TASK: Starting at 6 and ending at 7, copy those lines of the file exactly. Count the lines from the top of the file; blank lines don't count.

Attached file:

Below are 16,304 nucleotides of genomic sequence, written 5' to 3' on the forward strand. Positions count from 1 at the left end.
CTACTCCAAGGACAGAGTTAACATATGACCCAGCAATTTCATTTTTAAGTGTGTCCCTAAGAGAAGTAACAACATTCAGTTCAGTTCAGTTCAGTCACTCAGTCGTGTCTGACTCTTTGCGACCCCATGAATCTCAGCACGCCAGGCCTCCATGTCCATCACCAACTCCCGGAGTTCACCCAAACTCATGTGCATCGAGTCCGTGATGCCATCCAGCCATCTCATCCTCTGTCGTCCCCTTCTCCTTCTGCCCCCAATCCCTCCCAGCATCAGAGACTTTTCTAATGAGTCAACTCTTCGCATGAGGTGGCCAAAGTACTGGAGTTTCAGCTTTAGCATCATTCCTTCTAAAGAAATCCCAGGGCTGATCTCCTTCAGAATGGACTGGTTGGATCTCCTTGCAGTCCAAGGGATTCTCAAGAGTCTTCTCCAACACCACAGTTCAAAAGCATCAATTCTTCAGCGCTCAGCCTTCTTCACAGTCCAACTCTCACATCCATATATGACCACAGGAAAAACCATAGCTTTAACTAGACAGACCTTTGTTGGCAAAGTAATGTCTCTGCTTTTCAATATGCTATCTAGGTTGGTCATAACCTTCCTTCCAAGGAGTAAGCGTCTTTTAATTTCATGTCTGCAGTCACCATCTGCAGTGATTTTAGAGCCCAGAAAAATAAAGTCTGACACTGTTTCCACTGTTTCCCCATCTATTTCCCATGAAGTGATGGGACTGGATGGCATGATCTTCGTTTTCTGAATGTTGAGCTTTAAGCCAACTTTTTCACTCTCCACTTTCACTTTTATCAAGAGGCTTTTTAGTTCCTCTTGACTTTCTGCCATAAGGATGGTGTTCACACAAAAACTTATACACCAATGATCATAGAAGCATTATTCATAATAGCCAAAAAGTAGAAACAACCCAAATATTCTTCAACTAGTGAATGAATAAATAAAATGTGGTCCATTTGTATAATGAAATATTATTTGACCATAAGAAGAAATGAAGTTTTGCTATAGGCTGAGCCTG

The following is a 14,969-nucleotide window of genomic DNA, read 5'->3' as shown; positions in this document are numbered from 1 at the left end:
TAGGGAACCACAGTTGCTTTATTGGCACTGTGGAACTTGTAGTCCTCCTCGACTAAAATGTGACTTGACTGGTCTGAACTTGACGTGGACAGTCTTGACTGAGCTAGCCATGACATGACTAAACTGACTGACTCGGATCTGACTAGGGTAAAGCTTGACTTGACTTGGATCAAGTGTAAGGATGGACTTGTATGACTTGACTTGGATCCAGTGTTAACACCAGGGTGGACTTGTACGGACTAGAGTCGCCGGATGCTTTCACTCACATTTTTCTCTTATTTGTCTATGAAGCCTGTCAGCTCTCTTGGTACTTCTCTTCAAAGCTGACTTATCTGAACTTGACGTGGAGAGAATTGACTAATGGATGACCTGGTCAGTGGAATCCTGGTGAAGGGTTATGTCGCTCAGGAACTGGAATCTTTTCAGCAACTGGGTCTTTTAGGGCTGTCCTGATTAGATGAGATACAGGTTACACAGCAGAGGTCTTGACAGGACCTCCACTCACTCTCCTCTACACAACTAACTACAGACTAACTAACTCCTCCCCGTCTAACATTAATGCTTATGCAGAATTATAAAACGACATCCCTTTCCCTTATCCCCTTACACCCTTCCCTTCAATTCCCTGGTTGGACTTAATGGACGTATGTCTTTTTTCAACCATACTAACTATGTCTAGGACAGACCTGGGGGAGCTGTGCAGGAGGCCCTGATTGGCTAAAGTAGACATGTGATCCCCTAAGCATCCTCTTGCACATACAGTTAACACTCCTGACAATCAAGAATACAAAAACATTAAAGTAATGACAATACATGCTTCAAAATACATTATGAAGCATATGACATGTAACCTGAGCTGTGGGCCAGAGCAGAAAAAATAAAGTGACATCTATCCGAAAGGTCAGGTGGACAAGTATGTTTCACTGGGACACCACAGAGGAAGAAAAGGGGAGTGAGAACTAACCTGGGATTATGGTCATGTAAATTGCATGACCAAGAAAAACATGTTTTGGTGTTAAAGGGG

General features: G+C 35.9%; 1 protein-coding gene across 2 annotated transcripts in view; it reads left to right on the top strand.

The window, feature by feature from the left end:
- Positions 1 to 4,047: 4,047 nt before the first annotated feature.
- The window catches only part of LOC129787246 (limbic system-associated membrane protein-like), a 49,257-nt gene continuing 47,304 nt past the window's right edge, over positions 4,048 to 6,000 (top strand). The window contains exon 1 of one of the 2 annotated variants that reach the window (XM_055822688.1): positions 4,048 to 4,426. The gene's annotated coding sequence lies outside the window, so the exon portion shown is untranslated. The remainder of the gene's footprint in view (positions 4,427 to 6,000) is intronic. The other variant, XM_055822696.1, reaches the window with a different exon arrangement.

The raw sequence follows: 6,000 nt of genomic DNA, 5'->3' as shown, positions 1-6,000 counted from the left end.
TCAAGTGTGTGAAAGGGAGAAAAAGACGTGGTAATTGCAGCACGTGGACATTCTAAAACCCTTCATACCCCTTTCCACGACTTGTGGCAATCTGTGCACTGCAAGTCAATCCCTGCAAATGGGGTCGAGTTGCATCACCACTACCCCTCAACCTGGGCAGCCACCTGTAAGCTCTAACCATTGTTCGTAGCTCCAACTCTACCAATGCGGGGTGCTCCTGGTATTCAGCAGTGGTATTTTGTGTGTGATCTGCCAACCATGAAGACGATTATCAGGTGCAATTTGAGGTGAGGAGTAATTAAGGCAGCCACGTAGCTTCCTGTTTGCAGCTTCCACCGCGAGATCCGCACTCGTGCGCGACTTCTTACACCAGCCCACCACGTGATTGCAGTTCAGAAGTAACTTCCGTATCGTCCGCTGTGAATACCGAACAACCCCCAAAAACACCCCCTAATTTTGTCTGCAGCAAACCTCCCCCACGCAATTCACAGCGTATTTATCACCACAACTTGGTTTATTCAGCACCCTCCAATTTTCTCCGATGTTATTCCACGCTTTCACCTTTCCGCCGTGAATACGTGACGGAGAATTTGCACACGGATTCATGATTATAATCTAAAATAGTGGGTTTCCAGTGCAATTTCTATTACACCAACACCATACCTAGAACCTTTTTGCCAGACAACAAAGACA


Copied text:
The window, feature by feature from the left end:
- Positions 1 to 4,047: 4,047 nt before the first annotated feature.